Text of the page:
5 Things That Can Happen To Your Body When Taking Acetaminophen Or Ibuprofen

by Lindsay E. Mack

Most people don't think twice before taking a pain reliever for a headache or other common pain. But in some cases, there are a few creepy things that can happen to your body when you take Advil or Tylenol. Although these medications are generally safe and widely used, there are a few ways they can adversely affect the body.

First, though, it's important to understand what these common drugs actually are, underneath the brand names. "Tylenol is the brand name for acetaminophen. Advil or Motrin is the brand names for ibuprofen," says Dr. Geralyn Frandsen, Assistant Director of the Online Nursing Program at Maryville University. It's important to keep this in mind, because going by the brand name alone may make it easier to accidentally overdose, potentially worsening adverse symptoms.

That said, this isn't meant to scare you away from over-the-counter pain relievers forever. Millions of people take them all the time to manage pain symptoms, and they are deemed safe by the FDA. Really, there are a lot of ways people can use these medications safely and responsibly. "You have to be informed about the best type of pain reliever to take depending on your pain and at the same time, be in the know about its side effects," says Dr. Robert Segal, co-founder of LabFinder. As Dr. Segal further explains, NSAIDs (non-steroidal anti-inflammatory drugs) help ease pain, reduce fever, and decrease inflammation. However, not all drugs have these same effects. "Acetaminophen helps to reduce pain and fever, but it does not affect or help with inflammation," says Dr. Segal. If you don't know which type of pain reliever is best for your particular situation, then definitely contact your healthcare provider for advice.


Numbs Your Emotions

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Can these medications affect your emotional state? "Many people don’t know this but studies have shown that acetaminophen, the active ingredient in Tylenol, can actually numb your emotional response to both positive and negative stimulants," says Dr. Niket Sonpal, NYC Internist and Gastroenterologist, and Adjunct Professor at Touro College. For instance, people who had taken the medication were shown to have lower-than-average responses to both positive and negative imagery, according to a study in Psychological Science. It seemed to blunt their emotional responses overall.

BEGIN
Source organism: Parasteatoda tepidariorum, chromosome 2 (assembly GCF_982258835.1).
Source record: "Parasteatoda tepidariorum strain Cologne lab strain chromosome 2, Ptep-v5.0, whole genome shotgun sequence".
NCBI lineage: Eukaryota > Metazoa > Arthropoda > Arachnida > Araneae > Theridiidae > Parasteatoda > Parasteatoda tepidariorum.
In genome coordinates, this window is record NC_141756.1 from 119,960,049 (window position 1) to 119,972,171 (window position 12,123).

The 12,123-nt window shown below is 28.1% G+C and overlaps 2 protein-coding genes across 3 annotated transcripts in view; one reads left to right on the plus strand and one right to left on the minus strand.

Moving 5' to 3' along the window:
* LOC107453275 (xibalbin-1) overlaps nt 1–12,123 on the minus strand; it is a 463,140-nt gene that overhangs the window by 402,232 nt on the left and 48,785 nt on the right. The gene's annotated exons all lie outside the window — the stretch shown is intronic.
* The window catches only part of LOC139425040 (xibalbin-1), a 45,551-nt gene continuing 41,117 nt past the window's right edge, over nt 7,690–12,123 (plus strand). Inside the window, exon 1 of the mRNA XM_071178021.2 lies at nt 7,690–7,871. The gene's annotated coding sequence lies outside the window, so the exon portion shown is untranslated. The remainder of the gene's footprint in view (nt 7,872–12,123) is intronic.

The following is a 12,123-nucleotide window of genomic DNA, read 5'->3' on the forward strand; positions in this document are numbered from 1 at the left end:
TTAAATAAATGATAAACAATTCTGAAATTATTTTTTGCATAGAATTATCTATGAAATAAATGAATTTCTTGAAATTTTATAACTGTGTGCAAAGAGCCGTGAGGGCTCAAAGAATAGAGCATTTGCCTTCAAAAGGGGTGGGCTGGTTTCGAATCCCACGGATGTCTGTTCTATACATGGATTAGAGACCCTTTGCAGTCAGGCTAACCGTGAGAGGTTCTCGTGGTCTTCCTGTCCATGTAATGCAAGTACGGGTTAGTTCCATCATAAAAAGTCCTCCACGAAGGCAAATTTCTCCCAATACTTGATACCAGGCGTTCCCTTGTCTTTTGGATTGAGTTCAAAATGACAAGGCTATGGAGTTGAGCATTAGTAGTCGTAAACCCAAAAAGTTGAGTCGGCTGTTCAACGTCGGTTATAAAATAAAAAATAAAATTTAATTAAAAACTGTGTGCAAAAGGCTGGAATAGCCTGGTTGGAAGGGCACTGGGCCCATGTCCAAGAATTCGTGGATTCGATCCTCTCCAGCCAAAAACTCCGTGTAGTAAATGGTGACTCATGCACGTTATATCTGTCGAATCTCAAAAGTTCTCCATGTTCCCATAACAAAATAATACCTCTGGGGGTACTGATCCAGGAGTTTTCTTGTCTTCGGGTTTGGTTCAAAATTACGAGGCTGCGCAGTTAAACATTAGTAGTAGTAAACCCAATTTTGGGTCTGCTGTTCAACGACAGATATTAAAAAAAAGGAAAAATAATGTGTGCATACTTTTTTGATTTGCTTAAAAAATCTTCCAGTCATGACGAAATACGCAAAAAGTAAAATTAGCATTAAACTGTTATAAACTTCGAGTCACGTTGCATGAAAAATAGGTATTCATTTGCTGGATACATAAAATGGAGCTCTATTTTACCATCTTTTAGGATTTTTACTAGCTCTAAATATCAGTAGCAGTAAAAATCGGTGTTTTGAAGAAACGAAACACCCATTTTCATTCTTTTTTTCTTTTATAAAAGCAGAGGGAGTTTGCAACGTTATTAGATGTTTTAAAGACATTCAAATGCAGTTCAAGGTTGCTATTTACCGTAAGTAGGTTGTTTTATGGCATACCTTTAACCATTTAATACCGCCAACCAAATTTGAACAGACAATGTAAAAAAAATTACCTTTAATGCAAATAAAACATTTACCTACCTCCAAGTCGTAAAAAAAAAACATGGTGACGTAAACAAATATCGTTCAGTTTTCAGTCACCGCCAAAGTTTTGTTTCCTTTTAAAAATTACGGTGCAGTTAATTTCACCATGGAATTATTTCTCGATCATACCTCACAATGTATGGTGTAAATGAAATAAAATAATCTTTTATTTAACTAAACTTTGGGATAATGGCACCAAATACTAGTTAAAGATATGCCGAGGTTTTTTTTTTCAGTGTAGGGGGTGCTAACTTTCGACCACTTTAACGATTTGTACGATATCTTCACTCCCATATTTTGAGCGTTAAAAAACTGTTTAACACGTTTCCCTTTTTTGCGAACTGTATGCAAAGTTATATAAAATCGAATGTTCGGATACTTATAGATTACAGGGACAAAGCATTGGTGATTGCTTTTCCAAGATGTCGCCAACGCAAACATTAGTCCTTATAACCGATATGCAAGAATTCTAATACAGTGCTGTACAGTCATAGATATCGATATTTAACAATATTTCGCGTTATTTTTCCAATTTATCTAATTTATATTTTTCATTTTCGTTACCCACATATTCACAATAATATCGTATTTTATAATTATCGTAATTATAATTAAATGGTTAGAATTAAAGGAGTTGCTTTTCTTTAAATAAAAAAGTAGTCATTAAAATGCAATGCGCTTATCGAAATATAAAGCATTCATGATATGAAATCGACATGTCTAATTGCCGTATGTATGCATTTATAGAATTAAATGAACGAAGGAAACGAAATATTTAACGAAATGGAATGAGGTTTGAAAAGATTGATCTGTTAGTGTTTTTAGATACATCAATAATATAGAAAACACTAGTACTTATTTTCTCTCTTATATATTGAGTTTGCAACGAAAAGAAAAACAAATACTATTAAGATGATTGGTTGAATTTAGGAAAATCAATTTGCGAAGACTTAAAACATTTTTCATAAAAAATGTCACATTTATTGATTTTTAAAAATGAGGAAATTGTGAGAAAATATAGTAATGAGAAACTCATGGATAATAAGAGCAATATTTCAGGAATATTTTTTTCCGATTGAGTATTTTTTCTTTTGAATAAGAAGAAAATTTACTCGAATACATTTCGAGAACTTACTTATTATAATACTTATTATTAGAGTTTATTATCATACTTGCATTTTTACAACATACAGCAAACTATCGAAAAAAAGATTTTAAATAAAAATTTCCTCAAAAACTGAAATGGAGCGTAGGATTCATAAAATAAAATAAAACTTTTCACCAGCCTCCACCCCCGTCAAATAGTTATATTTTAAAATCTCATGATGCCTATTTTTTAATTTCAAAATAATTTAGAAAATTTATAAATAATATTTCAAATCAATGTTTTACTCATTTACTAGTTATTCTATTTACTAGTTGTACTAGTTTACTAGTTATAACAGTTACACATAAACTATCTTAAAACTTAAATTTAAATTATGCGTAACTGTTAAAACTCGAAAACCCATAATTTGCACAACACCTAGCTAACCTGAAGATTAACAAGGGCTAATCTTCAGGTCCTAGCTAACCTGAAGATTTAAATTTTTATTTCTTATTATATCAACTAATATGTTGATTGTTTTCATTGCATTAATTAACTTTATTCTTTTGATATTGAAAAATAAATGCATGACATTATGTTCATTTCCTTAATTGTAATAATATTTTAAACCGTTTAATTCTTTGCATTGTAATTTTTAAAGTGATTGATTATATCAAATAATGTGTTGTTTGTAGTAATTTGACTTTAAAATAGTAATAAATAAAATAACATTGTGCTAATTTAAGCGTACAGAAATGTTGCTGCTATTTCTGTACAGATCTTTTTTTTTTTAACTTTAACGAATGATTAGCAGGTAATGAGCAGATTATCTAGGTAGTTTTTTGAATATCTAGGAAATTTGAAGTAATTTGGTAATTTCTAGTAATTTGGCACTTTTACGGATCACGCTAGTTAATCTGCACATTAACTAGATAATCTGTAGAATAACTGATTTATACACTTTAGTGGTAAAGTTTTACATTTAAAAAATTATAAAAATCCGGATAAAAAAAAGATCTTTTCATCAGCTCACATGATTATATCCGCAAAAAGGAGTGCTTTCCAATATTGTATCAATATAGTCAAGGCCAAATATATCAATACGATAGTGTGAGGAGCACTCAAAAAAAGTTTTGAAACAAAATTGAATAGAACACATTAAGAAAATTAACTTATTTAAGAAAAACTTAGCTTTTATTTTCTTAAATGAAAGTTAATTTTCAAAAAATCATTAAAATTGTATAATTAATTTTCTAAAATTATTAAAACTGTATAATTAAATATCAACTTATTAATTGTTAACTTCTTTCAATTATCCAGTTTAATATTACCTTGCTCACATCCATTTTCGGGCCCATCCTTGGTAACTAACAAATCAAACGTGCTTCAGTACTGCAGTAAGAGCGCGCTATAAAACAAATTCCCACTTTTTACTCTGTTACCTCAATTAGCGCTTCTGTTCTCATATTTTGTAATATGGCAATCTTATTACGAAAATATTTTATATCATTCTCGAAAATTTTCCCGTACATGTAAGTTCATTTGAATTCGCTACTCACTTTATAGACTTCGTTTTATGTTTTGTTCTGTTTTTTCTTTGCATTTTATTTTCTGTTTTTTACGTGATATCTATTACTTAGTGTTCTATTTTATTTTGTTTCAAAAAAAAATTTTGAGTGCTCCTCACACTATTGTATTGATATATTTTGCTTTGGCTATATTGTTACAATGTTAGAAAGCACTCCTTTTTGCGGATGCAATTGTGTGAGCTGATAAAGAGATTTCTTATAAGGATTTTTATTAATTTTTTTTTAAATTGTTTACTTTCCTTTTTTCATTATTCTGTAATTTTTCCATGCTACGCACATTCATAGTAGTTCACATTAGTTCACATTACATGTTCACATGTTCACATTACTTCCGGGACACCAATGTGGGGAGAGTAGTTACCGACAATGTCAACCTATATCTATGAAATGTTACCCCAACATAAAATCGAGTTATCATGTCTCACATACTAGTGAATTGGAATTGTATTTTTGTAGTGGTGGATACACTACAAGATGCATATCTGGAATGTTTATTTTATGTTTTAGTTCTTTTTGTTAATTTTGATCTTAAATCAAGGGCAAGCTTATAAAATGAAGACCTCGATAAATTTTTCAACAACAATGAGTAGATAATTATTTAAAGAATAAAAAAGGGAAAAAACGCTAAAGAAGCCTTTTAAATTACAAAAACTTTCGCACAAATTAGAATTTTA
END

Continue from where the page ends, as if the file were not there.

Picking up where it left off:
Turns You Yellow

Granted, this is a very rare response, and not one you're likely to experience the next time you take an Advil. "Jaundice is a slight yellowing of the skin and whites of the eyes. High levels of bilirubin could cause this condition. When the liver doesn’t cleanse the bilirubin out fast enough the skin turns a little yellow," says Dr. Sonpal. "High levels of acetaminophen can cause this side effect but it is rare." And if you do take on a yellow tone, stop taking the medication and see your doctor.


Increases Risk Of Heart Disease

For some people, these medications may be damaging to the body. "Advil increases your cardiovascular risk as do all NSAID’s," says Dr. Bill Code. If you're concerned about heart disease, then speak with your doctor to find more heart-friendly pain medications.


Results In Stomach Issues

Some of these pain relievers appear to be rough on the stomach, to say the least. "It also affects blood flow to certain organs as the kidney and GI tract," says Dr. Tarek Hassanein, director of the Southern California Liver Centers. "Accordingly, overuse of Advil and its family of NASIDS could lead to GI ulcerations particularly the stomach and results in gut bleeding, occasionally severe." If you're concerned about potential stomach issues, then definitely discuss this medication with your doctor. A different type of pain reliever may be your best bet.


Injures The Liver

Dosage amounts can be critical information. "The recommended maximum dose of acetaminophen in 24 hours is 3,250 mg," says Dr. Frandsen. "Liver injury is associated with doses of 4,000 mg per day." Drinking alcohol alongside these doses can worsen the effects. In general, if this or any other medication is giving you cause for concern, discuss its effects with your doctor at once. Although these medications are generally safe when taken in lower doses, it's always a good idea to mention these drugs to your medical professionals.